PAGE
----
I’m alone on that steep hillside with the bird now, the sun peeking past the billowy white clouds, the air warm and gently scented with sagebrush and dried grasses, the start of Fall. The ground feels soft under my knees as I try  to gently, yet firmly, hold this fearful feathered creature. I use my fingers and create a stronger vise-like position near its neck area, so the bird’s head becomes a cork and the rest of the body can’t get through, and am more careful with the wings and body, not knowing what damage might be there–its right wing greatly entangled in the green webbing. I look into its dark red eyes and hope and hope and hope that all will be well.

Not knowing how long it has been tangled, it is still feisty, and strangely calm. While I wait for Scott, I undo its big, leathery clawed left foot. Mistake! For as soon as I get that free, the wiggle becomes more determined. And it is soon caught up again. I decide to just wait.

I hear voices, and look up the hill. Soon they appear at the top, and down the hillside Scott comes, carrying Sam so the grasshoppers don’t get him, I suppose. They get to us, and Scott tells me, the only thing he found to cut with was clippers, no knife. We’ll make it work. “Hi little birdie.” Sam, now three, speaks to the flicker. We tell him matter of factly how this little guy got caught in the netting, and now we’re doing our best to get him out.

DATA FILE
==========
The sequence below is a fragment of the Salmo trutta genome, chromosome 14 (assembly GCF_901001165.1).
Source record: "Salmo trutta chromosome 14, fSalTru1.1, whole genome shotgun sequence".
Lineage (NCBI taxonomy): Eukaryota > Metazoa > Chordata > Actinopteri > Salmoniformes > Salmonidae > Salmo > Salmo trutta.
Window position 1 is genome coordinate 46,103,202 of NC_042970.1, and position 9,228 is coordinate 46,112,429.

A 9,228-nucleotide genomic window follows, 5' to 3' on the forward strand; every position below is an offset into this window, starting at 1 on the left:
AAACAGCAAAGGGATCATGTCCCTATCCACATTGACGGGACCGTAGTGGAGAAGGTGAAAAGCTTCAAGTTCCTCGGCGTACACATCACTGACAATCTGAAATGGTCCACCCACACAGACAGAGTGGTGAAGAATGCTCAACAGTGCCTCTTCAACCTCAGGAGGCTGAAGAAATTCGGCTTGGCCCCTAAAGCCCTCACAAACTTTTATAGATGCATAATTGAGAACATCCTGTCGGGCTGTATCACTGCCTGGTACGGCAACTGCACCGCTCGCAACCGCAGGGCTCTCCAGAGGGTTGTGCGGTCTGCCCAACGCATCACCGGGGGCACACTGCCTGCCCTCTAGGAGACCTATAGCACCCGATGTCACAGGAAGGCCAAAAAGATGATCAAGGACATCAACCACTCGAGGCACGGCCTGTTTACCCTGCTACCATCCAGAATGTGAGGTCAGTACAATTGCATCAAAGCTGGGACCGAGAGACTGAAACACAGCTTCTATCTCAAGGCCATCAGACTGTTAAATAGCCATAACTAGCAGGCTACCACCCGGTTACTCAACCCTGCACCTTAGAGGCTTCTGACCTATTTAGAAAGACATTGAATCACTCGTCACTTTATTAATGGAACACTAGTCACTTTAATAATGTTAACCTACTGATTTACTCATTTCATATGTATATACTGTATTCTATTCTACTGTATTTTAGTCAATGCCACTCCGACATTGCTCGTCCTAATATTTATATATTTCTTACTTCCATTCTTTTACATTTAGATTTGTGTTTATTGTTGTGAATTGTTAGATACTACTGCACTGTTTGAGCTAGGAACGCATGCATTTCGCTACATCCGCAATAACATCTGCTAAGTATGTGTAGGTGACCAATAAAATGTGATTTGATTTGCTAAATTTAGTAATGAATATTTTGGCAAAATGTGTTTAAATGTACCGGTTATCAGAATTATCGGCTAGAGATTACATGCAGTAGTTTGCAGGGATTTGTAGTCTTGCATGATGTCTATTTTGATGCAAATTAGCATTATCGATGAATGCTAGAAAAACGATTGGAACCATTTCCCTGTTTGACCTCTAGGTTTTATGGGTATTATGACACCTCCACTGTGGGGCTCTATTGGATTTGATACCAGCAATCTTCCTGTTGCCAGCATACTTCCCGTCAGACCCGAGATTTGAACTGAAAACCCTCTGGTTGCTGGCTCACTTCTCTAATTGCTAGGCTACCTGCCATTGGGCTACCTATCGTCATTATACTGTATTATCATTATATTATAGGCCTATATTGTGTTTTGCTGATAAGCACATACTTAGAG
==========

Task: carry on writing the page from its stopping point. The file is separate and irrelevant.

I have to hold the bird now in one hand, so Scott can get to that leg that had become re-entangled. Done. Now all that’s left is the right wing, and now with the bird almost out, the netting comes easily away. The flicker is free.

Please excuse me while tears come to my eyes now as I write; in the moment there was no time to be emotional, it was simply holding that bird and wondering what would it be able to do once it was released?

I jump up because the flicker obviously senses its recent detanglement, its fight now stronger than ever to leave my hands. “Don’t toss it,” Scott tells me, as he watches me lift the bird while I steady myself on the hill. “I’m not,” I tell him. “I’m taking it away from the netting.”

I walk the few steps across that 30+ grade, to what we call the north side, and set the bird down. And just as soon as my hands move away, it departs. Shaky, but flying, wings broad and nothing visibly damaged, it jumps right into the air, and disappears over the contour of our hill. Why it decides to turn back toward the vineyard, we will never know. “Oh, please, please, please, do not land or drop down there,” I think. I share my concern with Scott, who simply says, “We did what we could to help it, there’s nothing more we can do.”

As we walk back up the hill, I realize there is something more I can do: somewhere, somehow, get a tougher skin.